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hello, one of my birds was killed and happened to be a mother of 2, one week old babies the father is still there,but will he take care of two if the mother does not return,she was out and he was with the kids,any help would be greatly appreciated.thank you
 

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hello, one of my birds was killed and happened to be a mother of 2, one week old babies the father is still there,but will he take care of two if the mother does not return,she was out and he was with the kids,any help would be greatly appreciated.thank you
Letting birds out that have eggs or babies is a bad idea, as you have learned. He may or may not raise them. It's really hard for one parent to raise babies alone. You may need to help him, or maybe raise them yourself. Do you keep a dish or food, and water in the nestbox so that he doesn't have to leave to eat and drink? How many birds do you have?
 

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You may need to help by hand feeding them sometimes. Have you ever done that before?
 

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i have 1 bird with one baby under her if i put one more under her will she take care of him,what about hand feeding them,they just opened their eyes,what would i feed them,i checked their crop today 5/7/09 and they were pretty full,and what about if i put a baby under a mama that already has 2 will she take care of a third one,thanks alot out there
 

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i have 1 bird with one baby under her if i put one more under her will she take care of him,what about hand feeding them,they just opened their eyes,what would i feed them,i checked their crop today 5/7/09 and they were pretty full,and what about if i put a baby under a mama that already has 2 will she take care of a third one,thanks alot out there
She may foster it. She may not. Depends on the bird. And as for putting a 3rd baby under a pair, two is really enough for them to feed. Anymore, and they are not really getting what they each need to grow strong.You could hand feed with a bird formula. Exact bird formula is good. They sell it at most pet shops, or a comparable one to it. You can feed with a syringe or eye dropper. There are videos that show you how. If it comes to that, you could watch the different videos. It's not really that hard. Maybe you could just supplement the feedings that the Dad is making. And also, you could try to get it started on seed at a few weeks old. There are lots of people here that can help you with all of that. It's very do-able. Let us know how it's going. Are you keeping feed, grit, and water near to the parent bird?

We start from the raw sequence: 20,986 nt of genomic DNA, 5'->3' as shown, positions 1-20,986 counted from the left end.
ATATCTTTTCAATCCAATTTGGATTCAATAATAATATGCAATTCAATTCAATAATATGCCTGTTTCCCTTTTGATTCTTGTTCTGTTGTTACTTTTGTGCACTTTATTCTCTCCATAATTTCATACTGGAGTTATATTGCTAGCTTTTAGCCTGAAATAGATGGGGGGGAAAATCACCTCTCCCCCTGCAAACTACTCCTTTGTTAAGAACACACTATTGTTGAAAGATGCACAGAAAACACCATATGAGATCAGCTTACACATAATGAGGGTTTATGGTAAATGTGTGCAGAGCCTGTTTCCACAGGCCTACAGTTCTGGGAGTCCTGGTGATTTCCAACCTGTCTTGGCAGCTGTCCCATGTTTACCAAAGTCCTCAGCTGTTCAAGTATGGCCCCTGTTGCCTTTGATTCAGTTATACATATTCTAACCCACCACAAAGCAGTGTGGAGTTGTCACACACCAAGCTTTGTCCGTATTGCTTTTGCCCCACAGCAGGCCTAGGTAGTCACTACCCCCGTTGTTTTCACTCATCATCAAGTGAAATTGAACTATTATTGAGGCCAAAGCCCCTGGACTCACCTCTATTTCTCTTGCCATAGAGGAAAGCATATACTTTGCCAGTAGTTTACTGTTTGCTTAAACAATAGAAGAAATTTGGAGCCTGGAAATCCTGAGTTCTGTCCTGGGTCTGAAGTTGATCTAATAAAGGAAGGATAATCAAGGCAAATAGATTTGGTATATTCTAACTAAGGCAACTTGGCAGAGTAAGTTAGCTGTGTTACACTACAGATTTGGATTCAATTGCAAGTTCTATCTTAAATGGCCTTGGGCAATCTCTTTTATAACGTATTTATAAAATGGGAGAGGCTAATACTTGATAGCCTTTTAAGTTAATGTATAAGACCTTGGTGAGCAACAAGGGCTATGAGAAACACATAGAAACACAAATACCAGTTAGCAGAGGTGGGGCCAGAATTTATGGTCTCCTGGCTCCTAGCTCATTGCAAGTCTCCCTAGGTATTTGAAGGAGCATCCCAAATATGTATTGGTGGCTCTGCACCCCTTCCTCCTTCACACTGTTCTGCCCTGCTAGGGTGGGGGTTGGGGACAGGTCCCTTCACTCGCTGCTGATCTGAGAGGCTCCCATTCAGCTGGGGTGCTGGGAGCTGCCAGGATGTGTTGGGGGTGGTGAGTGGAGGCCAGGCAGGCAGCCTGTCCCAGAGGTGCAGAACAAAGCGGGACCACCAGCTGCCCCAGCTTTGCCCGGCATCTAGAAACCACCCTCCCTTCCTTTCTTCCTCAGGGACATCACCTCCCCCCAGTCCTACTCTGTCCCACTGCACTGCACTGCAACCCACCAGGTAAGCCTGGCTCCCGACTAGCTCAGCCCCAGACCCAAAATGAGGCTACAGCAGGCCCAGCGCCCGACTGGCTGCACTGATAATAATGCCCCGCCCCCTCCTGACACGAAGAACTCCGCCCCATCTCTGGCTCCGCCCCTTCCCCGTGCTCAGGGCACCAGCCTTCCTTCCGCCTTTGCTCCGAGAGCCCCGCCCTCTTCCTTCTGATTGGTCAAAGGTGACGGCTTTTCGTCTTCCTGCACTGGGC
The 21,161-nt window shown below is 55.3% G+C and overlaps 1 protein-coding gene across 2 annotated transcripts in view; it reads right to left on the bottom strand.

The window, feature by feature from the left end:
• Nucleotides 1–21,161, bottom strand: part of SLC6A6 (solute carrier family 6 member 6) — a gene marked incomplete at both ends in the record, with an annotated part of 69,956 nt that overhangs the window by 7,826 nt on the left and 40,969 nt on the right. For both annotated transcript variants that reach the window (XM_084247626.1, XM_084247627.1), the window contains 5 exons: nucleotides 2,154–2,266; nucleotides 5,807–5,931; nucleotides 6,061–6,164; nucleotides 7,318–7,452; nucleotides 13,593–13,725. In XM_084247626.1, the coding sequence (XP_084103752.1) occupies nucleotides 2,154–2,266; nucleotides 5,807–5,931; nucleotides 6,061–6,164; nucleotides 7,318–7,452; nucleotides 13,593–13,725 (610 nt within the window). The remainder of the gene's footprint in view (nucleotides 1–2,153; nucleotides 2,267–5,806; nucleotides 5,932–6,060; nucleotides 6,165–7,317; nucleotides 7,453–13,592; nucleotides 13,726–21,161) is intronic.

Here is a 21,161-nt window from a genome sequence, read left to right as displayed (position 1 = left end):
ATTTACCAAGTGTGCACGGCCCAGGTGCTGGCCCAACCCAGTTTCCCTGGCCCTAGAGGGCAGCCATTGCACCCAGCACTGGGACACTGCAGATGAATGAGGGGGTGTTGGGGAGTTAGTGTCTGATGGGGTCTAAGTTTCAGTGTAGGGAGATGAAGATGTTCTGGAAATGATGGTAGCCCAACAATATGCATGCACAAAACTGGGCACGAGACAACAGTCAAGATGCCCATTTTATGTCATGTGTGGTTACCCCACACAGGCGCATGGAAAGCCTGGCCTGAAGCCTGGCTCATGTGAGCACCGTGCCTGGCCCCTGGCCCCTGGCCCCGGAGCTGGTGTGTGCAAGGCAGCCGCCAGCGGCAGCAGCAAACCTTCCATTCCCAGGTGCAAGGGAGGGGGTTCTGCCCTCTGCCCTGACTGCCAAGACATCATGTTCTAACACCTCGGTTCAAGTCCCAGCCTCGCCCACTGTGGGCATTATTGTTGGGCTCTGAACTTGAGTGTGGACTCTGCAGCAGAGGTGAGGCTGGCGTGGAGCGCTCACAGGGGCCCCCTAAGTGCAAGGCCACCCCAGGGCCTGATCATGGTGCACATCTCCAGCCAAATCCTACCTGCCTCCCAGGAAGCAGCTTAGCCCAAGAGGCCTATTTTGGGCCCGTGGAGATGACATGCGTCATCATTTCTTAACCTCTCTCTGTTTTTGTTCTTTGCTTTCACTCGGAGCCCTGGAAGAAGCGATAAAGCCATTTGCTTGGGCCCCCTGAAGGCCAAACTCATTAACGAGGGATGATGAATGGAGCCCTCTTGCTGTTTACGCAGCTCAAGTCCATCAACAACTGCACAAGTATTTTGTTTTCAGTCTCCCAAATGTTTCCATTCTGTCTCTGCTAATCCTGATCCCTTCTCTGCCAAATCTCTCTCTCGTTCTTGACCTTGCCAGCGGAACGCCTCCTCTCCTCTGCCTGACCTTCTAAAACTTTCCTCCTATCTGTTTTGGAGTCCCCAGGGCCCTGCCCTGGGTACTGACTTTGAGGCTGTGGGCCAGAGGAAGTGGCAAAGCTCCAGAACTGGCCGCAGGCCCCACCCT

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I've had the same situation before. Each time I usually put the parent and nest bowl/babies in a separate cage with plenty of food and water all the time. Of course some of the more fidgety pigeons may not like being moved and spend more time focusing on getting out than feeding babies. Which is why it's better when they've got some feathers and can chase the parents. If all else fails, you'll have to hand feed them at least some of the time.
 

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Putting him in the cage may sound like a good idea. But raising babies is already stressful. Now the Dad is raising them alone. More stress. If you cage him up with the babies, that could cause more stress. Stress raises the incidence of canker. It could cause him to pass it to the youngsters.